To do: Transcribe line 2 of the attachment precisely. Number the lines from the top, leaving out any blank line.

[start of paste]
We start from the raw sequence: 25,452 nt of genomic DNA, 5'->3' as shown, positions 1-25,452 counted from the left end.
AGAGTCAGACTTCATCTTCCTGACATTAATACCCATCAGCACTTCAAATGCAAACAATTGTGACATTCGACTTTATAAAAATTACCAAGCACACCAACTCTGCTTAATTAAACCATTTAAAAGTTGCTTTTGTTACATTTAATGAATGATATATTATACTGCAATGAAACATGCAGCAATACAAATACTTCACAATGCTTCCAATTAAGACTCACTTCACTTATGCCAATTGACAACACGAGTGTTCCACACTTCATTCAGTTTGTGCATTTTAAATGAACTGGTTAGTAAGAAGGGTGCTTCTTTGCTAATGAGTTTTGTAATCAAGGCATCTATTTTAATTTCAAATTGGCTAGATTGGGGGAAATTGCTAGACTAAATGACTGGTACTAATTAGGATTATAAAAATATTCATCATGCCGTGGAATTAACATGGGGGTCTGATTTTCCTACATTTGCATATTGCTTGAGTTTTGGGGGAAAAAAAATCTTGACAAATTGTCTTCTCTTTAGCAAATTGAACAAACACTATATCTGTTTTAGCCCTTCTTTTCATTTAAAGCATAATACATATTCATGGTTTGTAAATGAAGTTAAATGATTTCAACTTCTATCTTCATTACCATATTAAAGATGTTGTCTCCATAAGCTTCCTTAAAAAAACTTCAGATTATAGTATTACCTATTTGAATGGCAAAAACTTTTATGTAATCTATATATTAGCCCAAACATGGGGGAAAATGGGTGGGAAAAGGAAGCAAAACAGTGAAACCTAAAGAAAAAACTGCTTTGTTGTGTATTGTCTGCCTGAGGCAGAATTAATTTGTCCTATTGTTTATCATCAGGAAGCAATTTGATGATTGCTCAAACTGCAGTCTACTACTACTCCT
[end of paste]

AGAGTCAGACTTCATCTTCCTGACATTAATACCCATCAGCACTTCAAATGCAAACAATTGTGACATTCGACTTTATAAAAATTACCAAGCACACCAACTCTGCTTAATTAAACCATTTAAAAGTTGCTTTTGTTACATTTAATGAATGATATATTATACTGCAATGAAACATGCAGCAATACAAATACTTCACAATGCTTCCAATTAAGACTCACTTCACTTATGCCAATTGACAACACGAGTGTTCCACACTTCATTCAGTTTGTGCATTTTAAATGAACTGGTTAGTAAGAAGGGTGCTTCTTTGCTAATGAGTTTTGTAATCAAGGCATCTATTTTAATTTCAAATTGGCTAGATTGGGGGAAATTGCTAGACTAAATGACTGGTACTAATTAGGATTATAAAAATATTCATCATGCCGTGGAATTAACATGGGGGTCTGATTTTCCTACATTTGCATATTGCTTGAGTTTTGGGGGAAAAAAAATCTTGACAAATTGTCTTCTCTTTAGCAAATTGAACAAACACTATATCTGTTTTAGCCCTTCTTTTCATTTAAAGCATAATACATATTCATGGTTTGTAAATGAAGTTAAATGATTTCAACTTCTATCTTCATTACCATATTAAAGATGTTGTCTCCATAAGCTTCCTTAAAAAAACTTCAGATTATAGTATTACCTATTTGAATGGCAAAAACTTTTATGTAATCTATATATTAGCCCAAACATGGGGGAAAATGGGTGGGAAAAGGAAGCAAAACAGTGAAACCTAAAGAAAAAACTGCTTTGTTGTGTATTGTCTGCCTGAGGCAGAATTAATTTGTCCTATTGTTTATCATCAGGAAGCAATTTGATGATTGCTCAAACTGCAGTCTACTACTACTCCT